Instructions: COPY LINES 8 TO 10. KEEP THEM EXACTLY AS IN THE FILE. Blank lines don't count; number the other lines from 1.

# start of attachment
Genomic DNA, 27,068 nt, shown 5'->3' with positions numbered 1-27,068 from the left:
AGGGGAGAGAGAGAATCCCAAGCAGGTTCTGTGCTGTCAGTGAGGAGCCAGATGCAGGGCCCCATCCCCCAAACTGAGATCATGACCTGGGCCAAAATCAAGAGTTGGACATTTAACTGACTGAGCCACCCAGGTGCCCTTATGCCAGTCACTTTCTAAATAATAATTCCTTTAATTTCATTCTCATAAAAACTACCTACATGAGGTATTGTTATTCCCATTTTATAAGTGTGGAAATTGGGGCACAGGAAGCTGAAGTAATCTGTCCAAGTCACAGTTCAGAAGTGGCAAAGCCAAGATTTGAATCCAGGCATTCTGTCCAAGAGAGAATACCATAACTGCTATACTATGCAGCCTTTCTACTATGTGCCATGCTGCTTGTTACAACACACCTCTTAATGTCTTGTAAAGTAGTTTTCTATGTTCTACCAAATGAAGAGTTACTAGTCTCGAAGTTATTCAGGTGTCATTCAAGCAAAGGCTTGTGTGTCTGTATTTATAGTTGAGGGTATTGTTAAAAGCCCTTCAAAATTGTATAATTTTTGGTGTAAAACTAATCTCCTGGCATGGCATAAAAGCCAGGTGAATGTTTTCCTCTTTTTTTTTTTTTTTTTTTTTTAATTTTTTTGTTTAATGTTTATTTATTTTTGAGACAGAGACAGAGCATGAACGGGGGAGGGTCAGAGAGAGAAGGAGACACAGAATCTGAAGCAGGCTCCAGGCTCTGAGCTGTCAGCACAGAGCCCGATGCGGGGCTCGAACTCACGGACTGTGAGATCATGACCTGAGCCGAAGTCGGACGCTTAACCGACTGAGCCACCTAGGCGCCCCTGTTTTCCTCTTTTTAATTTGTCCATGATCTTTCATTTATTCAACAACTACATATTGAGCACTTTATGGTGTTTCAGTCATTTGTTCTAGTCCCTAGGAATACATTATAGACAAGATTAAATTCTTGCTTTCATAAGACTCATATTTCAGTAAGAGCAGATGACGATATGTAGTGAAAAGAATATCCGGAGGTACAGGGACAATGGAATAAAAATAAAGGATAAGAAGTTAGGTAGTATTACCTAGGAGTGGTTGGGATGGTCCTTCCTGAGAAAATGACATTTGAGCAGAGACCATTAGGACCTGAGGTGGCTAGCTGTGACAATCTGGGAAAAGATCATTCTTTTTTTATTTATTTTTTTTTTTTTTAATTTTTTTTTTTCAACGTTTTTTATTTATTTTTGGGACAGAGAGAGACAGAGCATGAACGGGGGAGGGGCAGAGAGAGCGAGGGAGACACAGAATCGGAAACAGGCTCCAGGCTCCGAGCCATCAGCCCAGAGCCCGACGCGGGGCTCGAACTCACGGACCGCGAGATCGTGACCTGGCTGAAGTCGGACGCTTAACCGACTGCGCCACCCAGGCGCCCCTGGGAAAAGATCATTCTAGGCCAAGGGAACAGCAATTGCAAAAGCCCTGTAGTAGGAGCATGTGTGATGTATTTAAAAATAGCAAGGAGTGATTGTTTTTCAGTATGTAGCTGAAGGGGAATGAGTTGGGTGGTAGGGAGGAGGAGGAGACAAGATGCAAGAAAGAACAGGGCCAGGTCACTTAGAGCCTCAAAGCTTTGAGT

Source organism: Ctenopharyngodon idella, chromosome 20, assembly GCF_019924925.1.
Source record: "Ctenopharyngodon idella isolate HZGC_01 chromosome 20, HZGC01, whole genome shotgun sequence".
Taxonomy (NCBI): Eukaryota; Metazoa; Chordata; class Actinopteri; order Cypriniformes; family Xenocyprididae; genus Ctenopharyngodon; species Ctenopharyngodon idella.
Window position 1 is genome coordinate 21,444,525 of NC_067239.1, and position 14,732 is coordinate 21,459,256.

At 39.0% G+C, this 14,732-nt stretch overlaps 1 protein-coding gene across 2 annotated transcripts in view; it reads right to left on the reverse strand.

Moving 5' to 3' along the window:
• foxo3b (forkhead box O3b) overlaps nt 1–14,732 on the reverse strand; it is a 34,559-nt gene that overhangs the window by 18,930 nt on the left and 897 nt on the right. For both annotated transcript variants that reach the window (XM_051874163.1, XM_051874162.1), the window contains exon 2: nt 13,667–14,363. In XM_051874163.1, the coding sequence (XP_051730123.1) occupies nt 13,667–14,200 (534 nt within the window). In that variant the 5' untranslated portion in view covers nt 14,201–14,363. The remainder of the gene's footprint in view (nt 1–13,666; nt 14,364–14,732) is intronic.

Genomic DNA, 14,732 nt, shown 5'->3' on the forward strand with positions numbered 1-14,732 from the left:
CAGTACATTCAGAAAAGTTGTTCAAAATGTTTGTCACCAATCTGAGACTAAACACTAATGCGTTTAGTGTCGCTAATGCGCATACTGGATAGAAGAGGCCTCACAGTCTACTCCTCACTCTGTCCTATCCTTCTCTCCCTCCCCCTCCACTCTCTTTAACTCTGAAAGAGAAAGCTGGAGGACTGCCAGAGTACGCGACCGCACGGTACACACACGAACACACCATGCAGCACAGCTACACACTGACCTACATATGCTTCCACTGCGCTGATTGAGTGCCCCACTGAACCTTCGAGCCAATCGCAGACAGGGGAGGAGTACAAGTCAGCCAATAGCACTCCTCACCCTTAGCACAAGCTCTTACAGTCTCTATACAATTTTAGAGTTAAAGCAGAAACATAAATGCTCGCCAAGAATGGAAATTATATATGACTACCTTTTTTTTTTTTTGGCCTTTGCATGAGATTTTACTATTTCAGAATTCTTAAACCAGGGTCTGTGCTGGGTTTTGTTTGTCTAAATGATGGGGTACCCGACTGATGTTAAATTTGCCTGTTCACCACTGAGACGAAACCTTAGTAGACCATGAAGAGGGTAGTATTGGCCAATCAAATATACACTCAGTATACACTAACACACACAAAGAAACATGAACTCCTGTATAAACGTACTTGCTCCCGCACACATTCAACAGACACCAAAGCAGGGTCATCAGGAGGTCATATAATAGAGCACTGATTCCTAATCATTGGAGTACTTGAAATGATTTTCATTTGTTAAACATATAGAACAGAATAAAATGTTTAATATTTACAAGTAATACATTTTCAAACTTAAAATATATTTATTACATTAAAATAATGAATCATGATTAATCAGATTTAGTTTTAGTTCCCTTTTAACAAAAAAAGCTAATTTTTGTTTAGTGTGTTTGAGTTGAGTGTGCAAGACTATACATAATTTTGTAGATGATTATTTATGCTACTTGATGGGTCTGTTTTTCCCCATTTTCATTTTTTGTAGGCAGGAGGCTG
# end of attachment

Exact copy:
Moving 5' to 3' along the window:
• foxo3b (forkhead box O3b) overlaps nt 1–14,732 on the reverse strand; it is a 34,559-nt gene that overhangs the window by 18,930 nt on the left and 897 nt on the right. For both annotated transcript variants that reach the window (XM_051874163.1, XM_051874162.1), the window contains exon 2: nt 13,667–14,363. In XM_051874163.1, the coding sequence (XP_051730123.1) occupies nt 13,667–14,200 (534 nt within the window). In that variant the 5' untranslated portion in view covers nt 14,201–14,363. The remainder of the gene's footprint in view (nt 1–13,666; nt 14,364–14,732) is intronic.

Genomic DNA, 14,732 nt, shown 5'->3' on the forward strand with positions numbered 1-14,732 from the left: